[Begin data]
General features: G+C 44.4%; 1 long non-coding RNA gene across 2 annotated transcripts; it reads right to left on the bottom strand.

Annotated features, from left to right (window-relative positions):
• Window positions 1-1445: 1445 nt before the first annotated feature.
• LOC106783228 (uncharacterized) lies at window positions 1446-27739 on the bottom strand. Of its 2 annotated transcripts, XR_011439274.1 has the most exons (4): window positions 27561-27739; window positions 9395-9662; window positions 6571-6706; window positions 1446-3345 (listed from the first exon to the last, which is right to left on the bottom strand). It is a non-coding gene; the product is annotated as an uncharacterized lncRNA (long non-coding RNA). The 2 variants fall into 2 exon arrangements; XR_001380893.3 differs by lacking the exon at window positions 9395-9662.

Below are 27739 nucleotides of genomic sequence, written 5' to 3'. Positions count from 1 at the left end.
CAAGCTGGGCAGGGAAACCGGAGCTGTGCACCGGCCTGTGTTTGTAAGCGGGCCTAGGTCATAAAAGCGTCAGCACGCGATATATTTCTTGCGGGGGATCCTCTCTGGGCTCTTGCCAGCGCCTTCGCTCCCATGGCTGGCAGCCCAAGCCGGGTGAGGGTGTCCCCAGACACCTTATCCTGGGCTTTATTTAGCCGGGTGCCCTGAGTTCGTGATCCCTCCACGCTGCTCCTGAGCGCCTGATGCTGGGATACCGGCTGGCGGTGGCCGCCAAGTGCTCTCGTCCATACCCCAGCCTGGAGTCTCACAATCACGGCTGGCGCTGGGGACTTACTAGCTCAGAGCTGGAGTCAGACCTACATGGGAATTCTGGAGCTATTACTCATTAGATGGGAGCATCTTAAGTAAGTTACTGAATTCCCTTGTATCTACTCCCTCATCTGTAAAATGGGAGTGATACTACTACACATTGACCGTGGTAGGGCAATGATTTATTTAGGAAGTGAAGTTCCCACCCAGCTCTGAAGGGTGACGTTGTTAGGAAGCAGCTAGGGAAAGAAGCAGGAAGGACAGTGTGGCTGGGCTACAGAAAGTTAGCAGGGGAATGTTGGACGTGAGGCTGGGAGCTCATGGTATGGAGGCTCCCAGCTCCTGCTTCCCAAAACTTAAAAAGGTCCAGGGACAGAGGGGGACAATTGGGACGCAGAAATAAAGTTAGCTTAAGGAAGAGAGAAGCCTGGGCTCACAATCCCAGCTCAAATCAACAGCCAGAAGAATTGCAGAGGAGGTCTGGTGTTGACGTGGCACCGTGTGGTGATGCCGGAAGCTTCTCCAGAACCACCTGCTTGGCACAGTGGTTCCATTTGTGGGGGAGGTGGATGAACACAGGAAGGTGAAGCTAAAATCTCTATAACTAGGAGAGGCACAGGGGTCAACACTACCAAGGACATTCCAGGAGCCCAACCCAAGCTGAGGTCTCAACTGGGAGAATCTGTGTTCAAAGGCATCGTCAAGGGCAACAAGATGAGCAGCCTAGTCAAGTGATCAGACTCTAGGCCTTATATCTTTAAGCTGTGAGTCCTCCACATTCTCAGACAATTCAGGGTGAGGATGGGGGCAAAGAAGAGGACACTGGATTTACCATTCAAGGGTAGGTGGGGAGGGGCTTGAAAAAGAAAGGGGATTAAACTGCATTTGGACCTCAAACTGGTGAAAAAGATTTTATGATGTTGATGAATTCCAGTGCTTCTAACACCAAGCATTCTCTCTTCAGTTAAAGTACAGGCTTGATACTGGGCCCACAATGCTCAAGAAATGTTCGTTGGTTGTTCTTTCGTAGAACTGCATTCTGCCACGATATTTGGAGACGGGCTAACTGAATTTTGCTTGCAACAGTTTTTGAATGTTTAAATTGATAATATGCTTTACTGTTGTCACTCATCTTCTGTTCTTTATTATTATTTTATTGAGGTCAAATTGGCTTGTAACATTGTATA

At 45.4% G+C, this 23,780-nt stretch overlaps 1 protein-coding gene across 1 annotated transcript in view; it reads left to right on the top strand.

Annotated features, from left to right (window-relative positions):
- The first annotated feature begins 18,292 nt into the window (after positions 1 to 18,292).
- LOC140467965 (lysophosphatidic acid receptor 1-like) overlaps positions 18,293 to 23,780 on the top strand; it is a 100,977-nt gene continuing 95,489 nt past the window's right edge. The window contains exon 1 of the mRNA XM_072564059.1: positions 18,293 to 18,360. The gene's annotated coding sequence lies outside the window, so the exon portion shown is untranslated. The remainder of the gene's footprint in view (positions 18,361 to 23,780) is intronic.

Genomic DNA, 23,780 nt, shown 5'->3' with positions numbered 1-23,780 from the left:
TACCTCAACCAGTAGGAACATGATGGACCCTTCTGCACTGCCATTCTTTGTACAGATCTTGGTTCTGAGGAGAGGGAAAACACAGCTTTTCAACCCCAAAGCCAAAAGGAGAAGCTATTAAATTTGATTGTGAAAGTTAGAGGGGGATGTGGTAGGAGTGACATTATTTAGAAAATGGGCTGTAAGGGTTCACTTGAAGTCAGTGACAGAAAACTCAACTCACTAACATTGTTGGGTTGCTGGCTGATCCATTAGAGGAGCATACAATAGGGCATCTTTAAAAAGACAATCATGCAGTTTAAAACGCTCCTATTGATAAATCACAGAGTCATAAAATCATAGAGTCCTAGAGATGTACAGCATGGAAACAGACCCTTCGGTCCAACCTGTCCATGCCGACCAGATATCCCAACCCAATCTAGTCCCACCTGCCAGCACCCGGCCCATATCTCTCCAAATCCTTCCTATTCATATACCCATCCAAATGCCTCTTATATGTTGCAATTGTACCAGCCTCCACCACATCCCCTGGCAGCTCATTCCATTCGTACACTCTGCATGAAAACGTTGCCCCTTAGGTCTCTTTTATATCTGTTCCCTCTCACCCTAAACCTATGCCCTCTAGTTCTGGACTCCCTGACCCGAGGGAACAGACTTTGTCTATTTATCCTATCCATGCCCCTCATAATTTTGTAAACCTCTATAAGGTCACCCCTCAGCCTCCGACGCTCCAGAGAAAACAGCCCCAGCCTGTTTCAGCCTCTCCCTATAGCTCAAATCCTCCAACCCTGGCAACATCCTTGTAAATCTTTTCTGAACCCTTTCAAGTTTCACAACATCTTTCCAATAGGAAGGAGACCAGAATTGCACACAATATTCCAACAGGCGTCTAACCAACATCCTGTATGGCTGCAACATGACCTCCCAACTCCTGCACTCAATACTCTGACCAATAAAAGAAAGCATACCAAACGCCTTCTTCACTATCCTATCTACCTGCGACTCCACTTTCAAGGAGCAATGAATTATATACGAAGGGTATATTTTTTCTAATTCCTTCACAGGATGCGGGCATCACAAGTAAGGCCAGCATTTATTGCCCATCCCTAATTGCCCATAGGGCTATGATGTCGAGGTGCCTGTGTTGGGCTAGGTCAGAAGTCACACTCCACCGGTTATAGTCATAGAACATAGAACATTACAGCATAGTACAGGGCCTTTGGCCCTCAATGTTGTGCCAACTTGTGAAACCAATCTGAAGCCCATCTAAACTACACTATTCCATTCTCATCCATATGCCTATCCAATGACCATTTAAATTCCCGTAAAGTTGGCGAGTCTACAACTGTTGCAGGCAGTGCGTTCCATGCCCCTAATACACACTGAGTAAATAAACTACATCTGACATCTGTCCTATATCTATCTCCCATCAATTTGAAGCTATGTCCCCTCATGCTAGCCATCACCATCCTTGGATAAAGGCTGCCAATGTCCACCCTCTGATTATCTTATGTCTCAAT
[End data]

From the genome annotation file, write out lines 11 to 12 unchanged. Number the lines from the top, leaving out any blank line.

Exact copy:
Genomic DNA, 23,780 nt, shown 5'->3' with positions numbered 1-23,780 from the left:
TACCTCAACCAGTAGGAACATGATGGACCCTTCTGCACTGCCATTCTTTGTACAGATCTTGGTTCTGAGGAGAGGGAAAACACAGCTTTTCAACCCCAAAGCCAAAAGGAGAAGCTATTAAATTTGATTGTGAAAGTTAGAGGGGGATGTGGTAGGAGTGACATTATTTAGAAAATGGGCTGTAAGGGTTCACTTGAAGTCAGTGACAGAAAACTCAACTCACTAACATTGTTGGGTTGCTGGCTGATCCATTAGAGGAGCATACAATAGGGCATCTTTAAAAAGACAATCATGCAGTTTAAAACGCTCCTATTGATAAATCACAGAGTCATAAAATCATAGAGTCCTAGAGATGTACAGCATGGAAACAGACCCTTCGGTCCAACCTGTCCATGCCGACCAGATATCCCAACCCAATCTAGTCCCACCTGCCAGCACCCGGCCCATATCTCTCCAAATCCTTCCTATTCATATACCCATCCAAATGCCTCTTATATGTTGCAATTGTACCAGCCTCCACCACATCCCCTGGCAGCTCATTCCATTCGTACACTCTGCATGAAAACGTTGCCCCTTAGGTCTCTTTTATATCTGTTCCCTCTCACCCTAAACCTATGCCCTCTAGTTCTGGACTCCCTGACCCGAGGGAACAGACTTTGTCTATTTATCCTATCCATGCCCCTCATAATTTTGTAAACCTCTATAAGGTCACCCCTCAGCCTCCGACGCTCCAGAGAAAACAGCCCCAGCCTGTTTCAGCCTCTCCCTATAGCTCAAATCCTCCAACCCTGGCAACATCCTTGTAAATCTTTTCTGAACCCTTTCAAGTTTCACAACATCTTTCCAATAGGAAGGAGACCAGAATTGCACACAATATTCCAACAGGCGTCTAACCAACATCCTGTATGGCTGCAACATGACCTCCCAACTCCTGCACTCAATACTCTGACCAATAAAAGAAAGCATACCAAACGCCTTCTTCACTATCCTATCTACCTGCGACTCCACTTTCAAGGAGCAATGAATTATATACGAAGGGTATATTTTTTCTAATTCCTTCACAGGATGCGGGCATCACAAGTAAGGCCAGCATTTATTGCCCATCCCTAATTGCCCATAGGGCTATGATGTCGAGGTGCCTGTGTTGGGCTAGGTCAGAAGTCACACTCCACCGGTTATAGTCATAGAACATAGAACATTACAGCATAGTACAGGGCCTTTGGCCCTCAATGTTGTGCCAACTTGTGAAACCAATCTGAAGCCCATCTAAACTACACTATTCCATTCTCATCCATATGCCTATCCAATGACCATTTAAATTCCCGTAAAGTTGGCGAGTCTACAACTGTTGCAGGCAGTGCGTTCCATGCCCCTAATACACACTGAGTAAATAAACTACATCTGACATCTGTCCTATATCTATCTCCCATCAATTTGAAGCTATGTCCCCTCATGCTAGCCATCACCATCCTTGGATAAAGGCTGCCAATGTCCACCCTCTGATTATCTTATGTCTCAAT